“For several years our waterways on the Settlement have been closed to fishing and swimming due to run off from factory farms that surround our community,” he said.
“I think the young people all over the world are starting to get involved; They realize the changing world is going to be their world. We’re (older people) the ones that made the mess but they are going to have to live in it. The youth are waking up on the whole fallout from the impact of climate change,” Buffalo said.
“Native people forward the idea that humans should care about and care for the environment. The Meskwaki have lived in this region for centuries and survived many life-threatening episodes. The rest of the world can learn from us,” Buffalo said.
“Our prayers and stubbornness have helped us survive,” he added.
Indeed, the Meskwaki Tribe has a unique standing in the United States. They were removed from their Iowa homelands in 1845 to a reservation in Kansas as part of the 1830 Indian Removal Act. By the 1850’s, many returned from Kansas. In 1857, the Meskwaki Tribe also known as the Red Earth People, purchased 80 acres of land in Tama County, Iowa, that they held in common. Eventually they purchased lands totaling 80 thousand acres. Today’s Settlement, home to about 700 of the tribe’s 1400 citizens, is not a reservation; it is private purchased property held in common by the tribe, a sovereign nation recognized by the federal government as part of Indian Country.
The Meskwaki Tribe were also among the first Native peoples in the U.S. to practice their right to vote after the passage of the 1924 Indian Citizenship Act.
“We voted in the November 1924 presidential election,” said Buffalo. Native peoples were not allowed to vote in every U.S. state until 1962.
Volunteers like Wanatee are working to revitalize that tenacious spirit.
“My biggest push is to educate people about the new rules of the caucus process and get them more engaged," Wanatee said.
Unlike past years, caucus goers can no longer change their initial candidate choices if the candidates are viable. A candidate who receives at least 15 percent of caucus supporters is considered viable.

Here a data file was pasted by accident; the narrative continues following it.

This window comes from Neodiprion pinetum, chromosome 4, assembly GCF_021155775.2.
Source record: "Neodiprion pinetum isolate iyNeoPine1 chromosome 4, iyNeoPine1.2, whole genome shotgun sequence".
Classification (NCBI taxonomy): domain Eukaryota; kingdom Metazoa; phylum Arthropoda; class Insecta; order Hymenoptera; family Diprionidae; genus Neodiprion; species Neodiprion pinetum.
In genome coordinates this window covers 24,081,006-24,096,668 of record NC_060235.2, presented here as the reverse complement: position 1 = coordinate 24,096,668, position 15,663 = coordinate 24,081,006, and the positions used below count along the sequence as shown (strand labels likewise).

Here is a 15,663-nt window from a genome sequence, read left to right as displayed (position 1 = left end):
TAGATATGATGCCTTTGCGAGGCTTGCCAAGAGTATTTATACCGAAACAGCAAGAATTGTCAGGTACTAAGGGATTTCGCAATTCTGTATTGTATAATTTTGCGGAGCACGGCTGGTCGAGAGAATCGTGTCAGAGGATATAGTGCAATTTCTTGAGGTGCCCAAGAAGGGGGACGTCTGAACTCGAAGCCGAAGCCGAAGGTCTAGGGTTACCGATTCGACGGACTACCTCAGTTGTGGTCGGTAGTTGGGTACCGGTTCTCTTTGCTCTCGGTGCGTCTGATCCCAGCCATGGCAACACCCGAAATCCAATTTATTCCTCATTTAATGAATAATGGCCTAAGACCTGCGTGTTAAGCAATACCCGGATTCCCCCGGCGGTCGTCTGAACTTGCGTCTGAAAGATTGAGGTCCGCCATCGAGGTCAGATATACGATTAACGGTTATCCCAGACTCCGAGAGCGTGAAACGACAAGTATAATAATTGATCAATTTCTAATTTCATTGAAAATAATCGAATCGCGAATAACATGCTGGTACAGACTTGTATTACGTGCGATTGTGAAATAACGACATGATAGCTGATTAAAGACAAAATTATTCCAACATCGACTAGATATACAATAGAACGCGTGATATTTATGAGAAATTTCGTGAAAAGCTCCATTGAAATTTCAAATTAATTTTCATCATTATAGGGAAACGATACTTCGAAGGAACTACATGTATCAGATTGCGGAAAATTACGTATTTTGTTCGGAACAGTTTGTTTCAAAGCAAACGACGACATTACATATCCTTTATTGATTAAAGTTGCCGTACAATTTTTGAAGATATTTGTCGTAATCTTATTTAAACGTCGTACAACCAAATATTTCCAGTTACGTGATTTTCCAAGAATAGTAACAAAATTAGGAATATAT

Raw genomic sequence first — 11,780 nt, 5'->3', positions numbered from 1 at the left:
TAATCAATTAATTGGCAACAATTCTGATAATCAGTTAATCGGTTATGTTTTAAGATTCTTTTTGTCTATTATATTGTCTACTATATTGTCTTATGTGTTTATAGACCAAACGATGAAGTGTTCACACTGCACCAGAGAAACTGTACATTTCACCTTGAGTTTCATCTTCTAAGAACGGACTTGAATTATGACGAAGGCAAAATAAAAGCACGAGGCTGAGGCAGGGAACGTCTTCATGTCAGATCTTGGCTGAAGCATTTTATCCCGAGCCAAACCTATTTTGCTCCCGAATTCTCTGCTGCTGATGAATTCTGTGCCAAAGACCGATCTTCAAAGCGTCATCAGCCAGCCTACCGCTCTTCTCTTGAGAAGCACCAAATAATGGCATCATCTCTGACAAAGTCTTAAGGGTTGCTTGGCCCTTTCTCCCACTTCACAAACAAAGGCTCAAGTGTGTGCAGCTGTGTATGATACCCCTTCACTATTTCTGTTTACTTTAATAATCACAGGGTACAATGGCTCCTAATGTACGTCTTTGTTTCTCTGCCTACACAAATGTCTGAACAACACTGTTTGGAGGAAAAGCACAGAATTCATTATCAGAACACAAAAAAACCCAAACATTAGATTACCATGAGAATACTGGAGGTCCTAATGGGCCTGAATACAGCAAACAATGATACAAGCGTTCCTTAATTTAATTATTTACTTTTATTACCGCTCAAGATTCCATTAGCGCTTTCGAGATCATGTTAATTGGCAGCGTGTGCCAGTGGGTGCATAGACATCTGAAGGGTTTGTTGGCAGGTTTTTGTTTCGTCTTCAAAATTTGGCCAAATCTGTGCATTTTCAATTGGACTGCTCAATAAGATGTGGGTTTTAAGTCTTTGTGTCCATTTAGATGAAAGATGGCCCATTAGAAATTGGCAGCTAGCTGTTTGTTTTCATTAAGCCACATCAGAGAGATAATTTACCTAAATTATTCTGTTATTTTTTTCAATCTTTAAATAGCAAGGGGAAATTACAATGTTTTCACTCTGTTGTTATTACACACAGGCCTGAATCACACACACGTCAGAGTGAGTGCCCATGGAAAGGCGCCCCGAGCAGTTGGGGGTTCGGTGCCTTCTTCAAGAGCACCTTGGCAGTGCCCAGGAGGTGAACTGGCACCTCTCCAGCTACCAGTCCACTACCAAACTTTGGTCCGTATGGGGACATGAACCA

This years’ caucuses will also permit the use of satellite locations in which Iowa Democrats who can’t otherwise attend their precinct caucus get the chance to caucus during extended hours at locations other than their assigned precincts. According to the Iowa Democratic Party, Iowans will be caucusing at 97 additional locations including 69 in-state, 25 out of state (across 13 states) and 3 international sites such as Scotland, France and the Republic of Georgia.
“We can play a big role in determining the winner of the caucuses. After all, our region is the most bipartisan area of the state. The Settlement traditionally votes 93-95 percent Democratic,” she said.
The Iowa caucuses are hugely influential in determining the outcome of the Democratic nomination. According to National Public Radio, the last seven of nine candidates who won Iowa went on to be the party’s presidential nominee.
And according to the Des Moines Register, the increase in Native American voters in key battleground states like Michigan, Wisconsin, Arizona and North Carolina could overcome President Donald Trump’s past victories there.
Wanatee expects caucus turnout on the settlement to be at an all-time high.
“People have to be 21 years old to vote in our tribal elections but the caucus and presidential election gives our younger citizens a chance to participate,” she said. “Plus, people really want to get rid of Trump.”
Indian Country Today’s live coverage of caucus action begins Monday at 7 p.m. Central Time from the Meskwaki Settlement.
The Associated Press contributed to this report.
Mary Annette Pember is a national correspondent for Indian Country Today and based in Cincinnati, Ohio. She is enrolled member of the Red Cliff Band of Wisconsin Ojibwe. See more at MAPember.com. Winner of the Rosalynn Carter Fellowship for Mental Health Journalism, the USC Annenberg National Health Fellowship and Dennis A. Hunt Fund for health journalism she has reported extensively on the impact of historical trauma among Indian peoples. She has contributed to ReWire.News, The Guardian, and Indian Country Today.